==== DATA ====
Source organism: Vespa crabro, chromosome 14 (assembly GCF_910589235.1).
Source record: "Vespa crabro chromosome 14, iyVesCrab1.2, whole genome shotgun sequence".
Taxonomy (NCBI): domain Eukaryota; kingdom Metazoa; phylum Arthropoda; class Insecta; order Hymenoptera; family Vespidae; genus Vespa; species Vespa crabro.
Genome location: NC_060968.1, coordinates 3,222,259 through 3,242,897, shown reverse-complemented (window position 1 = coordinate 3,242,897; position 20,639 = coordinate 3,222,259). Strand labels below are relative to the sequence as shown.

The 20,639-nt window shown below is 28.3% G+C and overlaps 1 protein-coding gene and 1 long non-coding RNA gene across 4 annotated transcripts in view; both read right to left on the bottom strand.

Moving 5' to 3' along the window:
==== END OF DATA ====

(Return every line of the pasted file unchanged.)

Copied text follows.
Source organism: Vespa crabro, chromosome 14 (assembly GCF_910589235.1).
Source record: "Vespa crabro chromosome 14, iyVesCrab1.2, whole genome shotgun sequence".
Taxonomy (NCBI): domain Eukaryota; kingdom Metazoa; phylum Arthropoda; class Insecta; order Hymenoptera; family Vespidae; genus Vespa; species Vespa crabro.
Genome location: NC_060968.1, coordinates 3,222,259 through 3,242,897, shown reverse-complemented (window position 1 = coordinate 3,242,897; position 20,639 = coordinate 3,222,259). Strand labels below are relative to the sequence as shown.

The 20,639-nt window shown below is 28.3% G+C and overlaps 1 protein-coding gene and 1 long non-coding RNA gene across 4 annotated transcripts in view; both read right to left on the bottom strand.

Moving 5' to 3' along the window: